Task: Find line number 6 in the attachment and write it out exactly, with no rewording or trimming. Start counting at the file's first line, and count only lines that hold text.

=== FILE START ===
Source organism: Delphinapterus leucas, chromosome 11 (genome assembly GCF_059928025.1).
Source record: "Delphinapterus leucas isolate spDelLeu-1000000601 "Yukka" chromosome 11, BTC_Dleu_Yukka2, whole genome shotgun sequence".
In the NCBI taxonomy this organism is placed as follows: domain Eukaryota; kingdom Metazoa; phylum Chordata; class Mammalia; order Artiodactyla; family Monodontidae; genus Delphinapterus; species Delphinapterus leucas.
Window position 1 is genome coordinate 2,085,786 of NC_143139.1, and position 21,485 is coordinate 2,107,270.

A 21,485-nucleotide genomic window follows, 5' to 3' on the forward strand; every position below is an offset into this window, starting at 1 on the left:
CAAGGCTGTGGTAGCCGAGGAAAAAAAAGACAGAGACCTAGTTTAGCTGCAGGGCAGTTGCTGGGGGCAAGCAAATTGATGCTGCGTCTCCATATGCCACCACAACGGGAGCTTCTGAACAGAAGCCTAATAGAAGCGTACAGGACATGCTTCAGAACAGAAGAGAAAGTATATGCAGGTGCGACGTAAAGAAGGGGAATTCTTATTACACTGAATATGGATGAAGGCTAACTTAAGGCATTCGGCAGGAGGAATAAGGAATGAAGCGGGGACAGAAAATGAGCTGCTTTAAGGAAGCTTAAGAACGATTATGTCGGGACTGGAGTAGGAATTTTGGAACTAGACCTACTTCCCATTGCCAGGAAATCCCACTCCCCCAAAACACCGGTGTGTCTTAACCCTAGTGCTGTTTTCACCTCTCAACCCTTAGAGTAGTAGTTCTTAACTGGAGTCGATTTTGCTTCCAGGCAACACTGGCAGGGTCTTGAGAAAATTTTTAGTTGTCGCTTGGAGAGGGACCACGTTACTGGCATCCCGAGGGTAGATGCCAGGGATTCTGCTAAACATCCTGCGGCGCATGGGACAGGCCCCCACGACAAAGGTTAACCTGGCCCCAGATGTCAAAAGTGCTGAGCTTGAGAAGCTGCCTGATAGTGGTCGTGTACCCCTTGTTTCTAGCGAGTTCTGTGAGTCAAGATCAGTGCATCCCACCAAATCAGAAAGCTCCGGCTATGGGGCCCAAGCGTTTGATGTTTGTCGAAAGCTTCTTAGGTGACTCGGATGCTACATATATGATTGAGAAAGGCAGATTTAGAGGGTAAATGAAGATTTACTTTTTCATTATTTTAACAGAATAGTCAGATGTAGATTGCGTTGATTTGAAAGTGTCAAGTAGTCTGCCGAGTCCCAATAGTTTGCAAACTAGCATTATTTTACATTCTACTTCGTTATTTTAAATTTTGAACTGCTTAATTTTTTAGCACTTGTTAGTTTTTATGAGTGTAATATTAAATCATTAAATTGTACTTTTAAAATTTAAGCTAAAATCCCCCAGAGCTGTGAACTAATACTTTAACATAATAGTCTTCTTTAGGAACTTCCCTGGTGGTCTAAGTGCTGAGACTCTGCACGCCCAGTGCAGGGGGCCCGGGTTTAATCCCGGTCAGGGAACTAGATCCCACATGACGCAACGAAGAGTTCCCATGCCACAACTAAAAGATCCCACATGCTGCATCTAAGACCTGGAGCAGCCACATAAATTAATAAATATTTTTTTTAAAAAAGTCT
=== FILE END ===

CAAGGCTGTGGTAGCCGAGGAAAAAAAAGACAGAGACCTAGTTTAGCTGCAGGGCAGTTGCTGGGGGCAAGCAAATTGATGCTGCGTCTCCATATGCCACCACAACGGGAGCTTCTGAACAGAAGCCTAATAGAAGCGTACAGGACATGCTTCAGAACAGAAGAGAAAGTATATGCAGGTGCGACGTAAAGAAGGGGAATTCTTATTACACTGAATATGGATGAAGGCTAACTTAAGGCATTCGGCAGGAGGAATAAGGAATGAAGCGGGGACAGAAAATGAGCTGCTTTAAGGAAGCTTAAGAACGATTATGTCGGGACTGGAGTAGGAATTTTGGAACTAGACCTACTTCCCATTGCCAGGAAATCCCACTCCCCCAAAACACCGGTGTGTCTTAACCCTAGTGCTGTTTTCACCTCTCAACCCTTAGAGTAGTAGTTCTTAACTGGAGTCGATTTTGCTTCCAGGCAACACTGGCAGGGTCTTGAGAAAATTTTTAGTTGTCGCTTGGAGAGGGACCACGTTACTGGCATCCCGAGGGTAGATGCCAGGGATTCTGCTAAACATCCTGCGGCGCATGGGACAGGCCCCCACGACAAAGGTTAACCTGGCCCCAGATGTCAAAAGTGCTGAGCTTGAGAAGCTGCCTGATAGTGGTCGTGTACCCCTTGTTTCTAGCGAGTTCTGTGAGTCAAGATCAGTGCATCCCACCAAATCAGAAAGCTCCGGCTATGGGGCCCAAGCGTTTGATGTTTGTCGAAAGCTTCTTAGGTGACTCGGATGCTACATATATGATTGAGAAAGGCAGATTTAGAGGGTAAATGAAGATTTACTTTTTCATTATTTTAACAGAATAGTCAGATGTAGATTGCGTTGATTTGAAAGTGTCAAGTAGTCTGCCGAGTCCCAATAGTTTGCAAACTAGCATTATTTTACATTCTACTTCGTTATTTTAAATTTTGAACTGCTTAATTTTTTAGCACTTGTTAGTTTTTATGAGTGTAATATTAAATCATTAAATTGTACTTTTAAAATTTAAGCTAAAATCCCCCAGAGCTGTGAACTAATACTTTAACATAATAGTCTTCTTTAGGAACTTCCCTGGTGGTCTAAGTGCTGAGACTCTGCACGCCCAGTGCAGGGGGCCCGGGTTTAATCCCGGTCAGGGAACTAGATCCCACATGACGCAACGAAGAGTTCCCATGCCACAACTAAAAGATCCCACATGCTGCATCTAAGACCTGGAGCAGCCACATAAATTAATAAATATTTTTTTTAAAAAAGTCT